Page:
With many companies returning to an in-person office environment or adopting a hybrid workforce approach, where employees work some days in the office and some at home, e-signature vendors are working to convince businesses that they are still relevant. Although the market has slowed down, Muscolino said, “it’s still showing healthy growth, because there are still companies who have not adopted this technology. There is still significant room for adoption.”

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Keith Shaw

When humans make tech mistakes

1 month 1 week ago

We often think vendors are perfect. They have backups. They have redundancy. They have experts who know exactly how to deploy solutions without fail. And then we see they aren’t any better than we are.

Let’s look at a few recent examples.

In the small to mid-sized business (SMB) space, StorageCraft has long been a trusted backup software vendor. One of the first to make image backups easy to do, it was used and recommended by many managed service providers. After StorageCraft was acquired by Arcserve in March 2021, there were no immediate major changes in how the company ran.

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Susan Bradley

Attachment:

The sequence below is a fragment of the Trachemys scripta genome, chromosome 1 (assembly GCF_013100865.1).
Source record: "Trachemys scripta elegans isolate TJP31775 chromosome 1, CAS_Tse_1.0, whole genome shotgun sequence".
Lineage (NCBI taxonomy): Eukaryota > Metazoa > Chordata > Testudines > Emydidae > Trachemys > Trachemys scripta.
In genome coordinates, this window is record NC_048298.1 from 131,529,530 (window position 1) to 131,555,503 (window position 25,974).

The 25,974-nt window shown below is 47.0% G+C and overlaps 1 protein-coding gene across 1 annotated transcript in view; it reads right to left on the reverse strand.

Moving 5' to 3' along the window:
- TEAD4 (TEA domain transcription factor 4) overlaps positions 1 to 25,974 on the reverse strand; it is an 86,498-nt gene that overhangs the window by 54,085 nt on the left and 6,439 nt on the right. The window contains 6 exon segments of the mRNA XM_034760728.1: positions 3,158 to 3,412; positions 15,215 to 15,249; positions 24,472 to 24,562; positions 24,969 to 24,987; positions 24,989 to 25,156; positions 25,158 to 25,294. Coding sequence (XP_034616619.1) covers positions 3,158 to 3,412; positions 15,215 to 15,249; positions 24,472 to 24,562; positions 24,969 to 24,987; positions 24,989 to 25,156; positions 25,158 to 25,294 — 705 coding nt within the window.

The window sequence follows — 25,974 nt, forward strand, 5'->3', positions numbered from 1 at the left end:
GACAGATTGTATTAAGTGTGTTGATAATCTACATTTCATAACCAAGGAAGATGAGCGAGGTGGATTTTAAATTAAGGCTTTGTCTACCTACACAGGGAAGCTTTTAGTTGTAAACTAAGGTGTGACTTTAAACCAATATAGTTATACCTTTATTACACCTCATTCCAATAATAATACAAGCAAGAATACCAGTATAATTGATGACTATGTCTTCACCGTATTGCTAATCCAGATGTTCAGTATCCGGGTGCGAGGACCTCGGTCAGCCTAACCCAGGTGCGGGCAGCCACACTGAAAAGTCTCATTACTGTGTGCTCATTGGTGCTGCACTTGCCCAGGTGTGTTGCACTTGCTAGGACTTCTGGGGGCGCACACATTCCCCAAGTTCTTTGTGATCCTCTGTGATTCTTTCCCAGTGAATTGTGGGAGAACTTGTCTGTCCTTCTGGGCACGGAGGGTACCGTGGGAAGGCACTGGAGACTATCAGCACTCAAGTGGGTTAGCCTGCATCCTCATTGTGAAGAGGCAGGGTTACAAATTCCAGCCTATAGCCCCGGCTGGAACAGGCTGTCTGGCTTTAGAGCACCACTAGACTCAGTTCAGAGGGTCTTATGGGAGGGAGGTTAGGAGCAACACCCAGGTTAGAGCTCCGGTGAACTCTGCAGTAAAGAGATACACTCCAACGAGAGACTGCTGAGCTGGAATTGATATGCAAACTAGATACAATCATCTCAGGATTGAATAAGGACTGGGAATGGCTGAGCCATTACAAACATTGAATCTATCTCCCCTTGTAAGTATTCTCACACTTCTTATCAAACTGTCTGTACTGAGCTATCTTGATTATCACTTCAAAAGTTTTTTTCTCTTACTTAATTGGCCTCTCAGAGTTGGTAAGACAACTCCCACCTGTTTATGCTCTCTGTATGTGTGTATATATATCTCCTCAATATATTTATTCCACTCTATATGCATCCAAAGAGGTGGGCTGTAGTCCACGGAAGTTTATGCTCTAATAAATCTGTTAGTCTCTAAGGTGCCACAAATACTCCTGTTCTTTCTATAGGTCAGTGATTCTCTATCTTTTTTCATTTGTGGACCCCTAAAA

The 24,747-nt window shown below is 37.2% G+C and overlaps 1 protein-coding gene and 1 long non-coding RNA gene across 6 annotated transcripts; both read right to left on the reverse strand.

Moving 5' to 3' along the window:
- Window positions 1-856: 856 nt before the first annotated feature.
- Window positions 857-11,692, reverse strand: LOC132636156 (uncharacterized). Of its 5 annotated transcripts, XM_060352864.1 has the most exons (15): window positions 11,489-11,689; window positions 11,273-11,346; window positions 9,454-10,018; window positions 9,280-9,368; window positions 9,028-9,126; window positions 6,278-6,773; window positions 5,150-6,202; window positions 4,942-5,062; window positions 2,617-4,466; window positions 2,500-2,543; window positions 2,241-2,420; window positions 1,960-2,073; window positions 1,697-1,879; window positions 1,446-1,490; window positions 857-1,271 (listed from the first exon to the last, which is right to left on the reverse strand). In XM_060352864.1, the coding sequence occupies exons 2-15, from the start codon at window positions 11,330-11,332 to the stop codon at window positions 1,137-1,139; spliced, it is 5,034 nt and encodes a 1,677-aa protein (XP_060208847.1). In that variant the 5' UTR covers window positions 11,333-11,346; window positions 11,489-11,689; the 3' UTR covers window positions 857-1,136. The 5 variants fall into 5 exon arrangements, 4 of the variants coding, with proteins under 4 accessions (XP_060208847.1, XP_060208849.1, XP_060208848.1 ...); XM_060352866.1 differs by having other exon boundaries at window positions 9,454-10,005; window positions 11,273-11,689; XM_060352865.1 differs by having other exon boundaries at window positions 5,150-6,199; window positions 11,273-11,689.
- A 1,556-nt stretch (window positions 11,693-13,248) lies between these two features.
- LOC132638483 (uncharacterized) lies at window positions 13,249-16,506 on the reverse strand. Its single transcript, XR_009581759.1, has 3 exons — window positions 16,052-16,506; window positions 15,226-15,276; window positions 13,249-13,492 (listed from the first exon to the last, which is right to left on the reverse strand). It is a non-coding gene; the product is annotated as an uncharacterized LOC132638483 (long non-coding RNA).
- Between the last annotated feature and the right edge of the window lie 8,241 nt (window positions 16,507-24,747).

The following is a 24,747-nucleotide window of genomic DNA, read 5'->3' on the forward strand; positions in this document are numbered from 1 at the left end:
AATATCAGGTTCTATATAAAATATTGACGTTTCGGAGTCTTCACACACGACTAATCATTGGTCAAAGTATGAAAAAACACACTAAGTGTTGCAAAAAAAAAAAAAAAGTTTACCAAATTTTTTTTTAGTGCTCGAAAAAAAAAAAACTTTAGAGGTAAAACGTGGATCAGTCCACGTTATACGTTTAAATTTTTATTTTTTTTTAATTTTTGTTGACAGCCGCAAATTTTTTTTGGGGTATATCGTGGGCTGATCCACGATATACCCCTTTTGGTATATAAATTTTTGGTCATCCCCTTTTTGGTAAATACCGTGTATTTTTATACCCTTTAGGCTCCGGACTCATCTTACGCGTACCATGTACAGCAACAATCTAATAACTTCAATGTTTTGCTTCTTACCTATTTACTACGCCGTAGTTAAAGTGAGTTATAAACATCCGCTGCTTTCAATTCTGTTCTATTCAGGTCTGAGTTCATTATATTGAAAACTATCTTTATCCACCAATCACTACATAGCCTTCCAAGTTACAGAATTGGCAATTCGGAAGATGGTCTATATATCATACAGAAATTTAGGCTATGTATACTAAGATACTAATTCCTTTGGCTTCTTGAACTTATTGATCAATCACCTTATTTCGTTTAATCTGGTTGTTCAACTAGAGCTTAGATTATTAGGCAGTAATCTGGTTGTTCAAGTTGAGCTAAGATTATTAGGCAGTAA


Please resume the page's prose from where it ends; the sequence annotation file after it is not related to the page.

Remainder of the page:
April's Patch Tuesday: a lot of large, diverse and urgent updates

1 month 1 week ago

This week's Patch Tuesday release was huge, diverse, risky, and urgent, with late update arrivals for Microsoft browsers (CVE-2022-1364) and two zero-day vulnerabilities affecting Windows (CVE-2022-26809 and CVE-2022-24500). Fortunately, Microsoft has not released any patches for Microsoft Exchange, but this month we do have to deal with more Adobe (PDF) printing related vulnerabilities and associated testing efforts. We have added the Windows and Adobe updates to our "Patch Now" schedule, and will be watching closely to see what happens with any further Microsoft Office updates. 

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Greg Lambert
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49 minutes 48 seconds ago
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About SecurityFeeds

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Tim Weil is a Security Architect/IT Security Manager with over twenty five years of IT management, consulting and engineering experience in the U.S. Government and Communications Industry.  Mr. Weil's technical areas of expertise include IT Security Management, Enterprise Security Architecture, FISMA Compliance, Identity Management, and Network Engineering. Mr. Weil is a Senior Member of the IEEE and has served in several IEEE positions.